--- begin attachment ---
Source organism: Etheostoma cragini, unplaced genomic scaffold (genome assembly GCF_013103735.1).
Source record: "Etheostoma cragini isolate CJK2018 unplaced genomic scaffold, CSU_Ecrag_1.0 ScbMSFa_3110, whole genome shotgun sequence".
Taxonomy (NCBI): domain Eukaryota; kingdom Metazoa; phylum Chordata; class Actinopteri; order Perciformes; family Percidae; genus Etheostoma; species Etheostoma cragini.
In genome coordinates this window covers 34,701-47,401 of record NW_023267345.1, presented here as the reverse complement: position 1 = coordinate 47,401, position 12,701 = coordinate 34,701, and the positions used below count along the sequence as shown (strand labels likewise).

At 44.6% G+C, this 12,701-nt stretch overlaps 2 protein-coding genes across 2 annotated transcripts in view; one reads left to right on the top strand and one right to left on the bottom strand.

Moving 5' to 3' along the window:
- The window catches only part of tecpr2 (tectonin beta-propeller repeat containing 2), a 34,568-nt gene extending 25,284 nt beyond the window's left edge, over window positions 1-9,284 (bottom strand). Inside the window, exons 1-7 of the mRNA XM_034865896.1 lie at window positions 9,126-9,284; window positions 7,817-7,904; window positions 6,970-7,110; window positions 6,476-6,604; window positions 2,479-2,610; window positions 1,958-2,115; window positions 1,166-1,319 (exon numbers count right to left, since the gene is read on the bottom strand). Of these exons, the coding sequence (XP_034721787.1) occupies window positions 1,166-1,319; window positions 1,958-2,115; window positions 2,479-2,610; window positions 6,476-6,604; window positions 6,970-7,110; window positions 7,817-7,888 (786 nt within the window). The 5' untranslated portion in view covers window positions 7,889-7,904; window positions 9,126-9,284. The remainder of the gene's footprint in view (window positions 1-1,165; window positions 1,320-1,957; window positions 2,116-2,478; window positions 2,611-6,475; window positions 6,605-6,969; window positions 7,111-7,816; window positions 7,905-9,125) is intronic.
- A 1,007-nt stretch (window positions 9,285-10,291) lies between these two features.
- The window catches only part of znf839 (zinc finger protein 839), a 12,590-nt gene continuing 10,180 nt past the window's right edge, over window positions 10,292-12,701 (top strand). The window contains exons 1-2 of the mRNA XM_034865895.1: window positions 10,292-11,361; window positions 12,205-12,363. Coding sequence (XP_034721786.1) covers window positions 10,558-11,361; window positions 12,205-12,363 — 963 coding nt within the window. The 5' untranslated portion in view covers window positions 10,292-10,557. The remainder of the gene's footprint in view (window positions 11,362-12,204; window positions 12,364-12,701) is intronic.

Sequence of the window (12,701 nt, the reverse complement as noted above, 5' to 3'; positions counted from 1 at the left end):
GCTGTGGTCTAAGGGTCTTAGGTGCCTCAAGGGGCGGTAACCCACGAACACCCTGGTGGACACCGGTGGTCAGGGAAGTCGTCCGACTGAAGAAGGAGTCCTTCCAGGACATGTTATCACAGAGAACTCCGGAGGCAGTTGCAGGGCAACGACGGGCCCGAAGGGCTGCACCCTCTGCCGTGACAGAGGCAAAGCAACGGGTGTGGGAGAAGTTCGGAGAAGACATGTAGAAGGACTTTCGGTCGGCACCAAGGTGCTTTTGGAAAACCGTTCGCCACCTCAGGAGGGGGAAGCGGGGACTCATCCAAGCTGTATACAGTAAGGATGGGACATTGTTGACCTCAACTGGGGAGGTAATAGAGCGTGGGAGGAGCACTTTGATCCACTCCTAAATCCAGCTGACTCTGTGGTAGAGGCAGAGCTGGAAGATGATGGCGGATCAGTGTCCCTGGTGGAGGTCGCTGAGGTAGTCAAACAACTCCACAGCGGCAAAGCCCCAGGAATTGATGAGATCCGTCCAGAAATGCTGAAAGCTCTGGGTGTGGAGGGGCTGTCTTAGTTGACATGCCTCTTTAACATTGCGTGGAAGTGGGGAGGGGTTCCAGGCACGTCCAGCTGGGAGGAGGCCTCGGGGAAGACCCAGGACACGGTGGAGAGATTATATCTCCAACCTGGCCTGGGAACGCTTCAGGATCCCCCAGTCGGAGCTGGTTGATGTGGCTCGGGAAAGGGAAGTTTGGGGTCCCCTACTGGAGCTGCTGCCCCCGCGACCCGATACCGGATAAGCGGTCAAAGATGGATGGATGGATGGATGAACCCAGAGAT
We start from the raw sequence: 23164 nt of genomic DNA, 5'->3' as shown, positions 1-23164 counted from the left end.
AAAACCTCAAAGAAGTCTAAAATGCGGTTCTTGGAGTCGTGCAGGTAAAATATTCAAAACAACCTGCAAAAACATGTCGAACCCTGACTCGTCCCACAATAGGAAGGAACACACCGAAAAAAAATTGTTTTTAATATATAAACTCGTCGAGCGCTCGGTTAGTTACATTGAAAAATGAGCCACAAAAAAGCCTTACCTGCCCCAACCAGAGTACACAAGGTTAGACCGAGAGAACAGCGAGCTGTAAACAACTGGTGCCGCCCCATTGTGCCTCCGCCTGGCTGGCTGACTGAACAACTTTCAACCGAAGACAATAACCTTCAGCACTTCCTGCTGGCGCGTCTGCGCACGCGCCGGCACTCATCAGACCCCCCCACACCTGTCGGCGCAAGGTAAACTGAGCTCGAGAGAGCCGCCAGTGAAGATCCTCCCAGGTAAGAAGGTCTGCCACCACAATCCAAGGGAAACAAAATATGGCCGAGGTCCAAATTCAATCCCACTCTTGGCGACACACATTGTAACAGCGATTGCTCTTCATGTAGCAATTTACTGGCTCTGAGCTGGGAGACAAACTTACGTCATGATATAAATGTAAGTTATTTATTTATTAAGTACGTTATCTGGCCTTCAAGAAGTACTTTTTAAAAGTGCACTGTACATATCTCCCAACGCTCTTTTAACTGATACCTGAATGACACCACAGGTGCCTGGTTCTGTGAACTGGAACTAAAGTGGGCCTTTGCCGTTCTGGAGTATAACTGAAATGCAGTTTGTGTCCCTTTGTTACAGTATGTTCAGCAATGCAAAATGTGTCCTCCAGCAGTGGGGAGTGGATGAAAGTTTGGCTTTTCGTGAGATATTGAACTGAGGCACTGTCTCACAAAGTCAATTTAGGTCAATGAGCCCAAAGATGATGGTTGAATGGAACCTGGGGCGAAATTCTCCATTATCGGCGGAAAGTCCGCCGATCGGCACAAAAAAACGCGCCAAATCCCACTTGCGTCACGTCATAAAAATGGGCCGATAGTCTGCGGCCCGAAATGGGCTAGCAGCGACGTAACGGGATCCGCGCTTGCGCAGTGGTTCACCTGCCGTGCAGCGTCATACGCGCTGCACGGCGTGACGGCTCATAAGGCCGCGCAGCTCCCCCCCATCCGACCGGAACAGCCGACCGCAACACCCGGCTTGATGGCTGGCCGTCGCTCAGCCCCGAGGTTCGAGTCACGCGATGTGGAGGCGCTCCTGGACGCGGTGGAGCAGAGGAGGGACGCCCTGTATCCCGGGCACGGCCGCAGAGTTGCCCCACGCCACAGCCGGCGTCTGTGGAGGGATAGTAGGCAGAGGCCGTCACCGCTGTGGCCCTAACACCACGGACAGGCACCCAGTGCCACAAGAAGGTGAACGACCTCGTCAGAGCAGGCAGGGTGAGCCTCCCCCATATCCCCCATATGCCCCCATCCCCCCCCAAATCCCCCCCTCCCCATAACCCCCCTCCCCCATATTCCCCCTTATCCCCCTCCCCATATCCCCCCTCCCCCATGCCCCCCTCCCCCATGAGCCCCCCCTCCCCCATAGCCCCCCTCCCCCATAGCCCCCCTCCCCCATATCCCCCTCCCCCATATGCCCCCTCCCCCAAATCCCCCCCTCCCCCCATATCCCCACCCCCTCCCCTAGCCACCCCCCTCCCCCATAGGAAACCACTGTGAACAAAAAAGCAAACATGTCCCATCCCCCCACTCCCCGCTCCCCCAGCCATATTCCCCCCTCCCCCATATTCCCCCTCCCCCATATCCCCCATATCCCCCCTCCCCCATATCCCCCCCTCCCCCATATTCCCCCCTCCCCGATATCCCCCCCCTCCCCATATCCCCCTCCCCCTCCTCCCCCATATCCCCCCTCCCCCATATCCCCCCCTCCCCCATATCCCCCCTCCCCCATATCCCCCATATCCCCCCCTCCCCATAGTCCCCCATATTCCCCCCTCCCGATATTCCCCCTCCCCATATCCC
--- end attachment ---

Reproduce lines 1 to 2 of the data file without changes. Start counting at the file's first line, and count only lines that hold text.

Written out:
Source organism: Etheostoma cragini, unplaced genomic scaffold (genome assembly GCF_013103735.1).
Source record: "Etheostoma cragini isolate CJK2018 unplaced genomic scaffold, CSU_Ecrag_1.0 ScbMSFa_3110, whole genome shotgun sequence".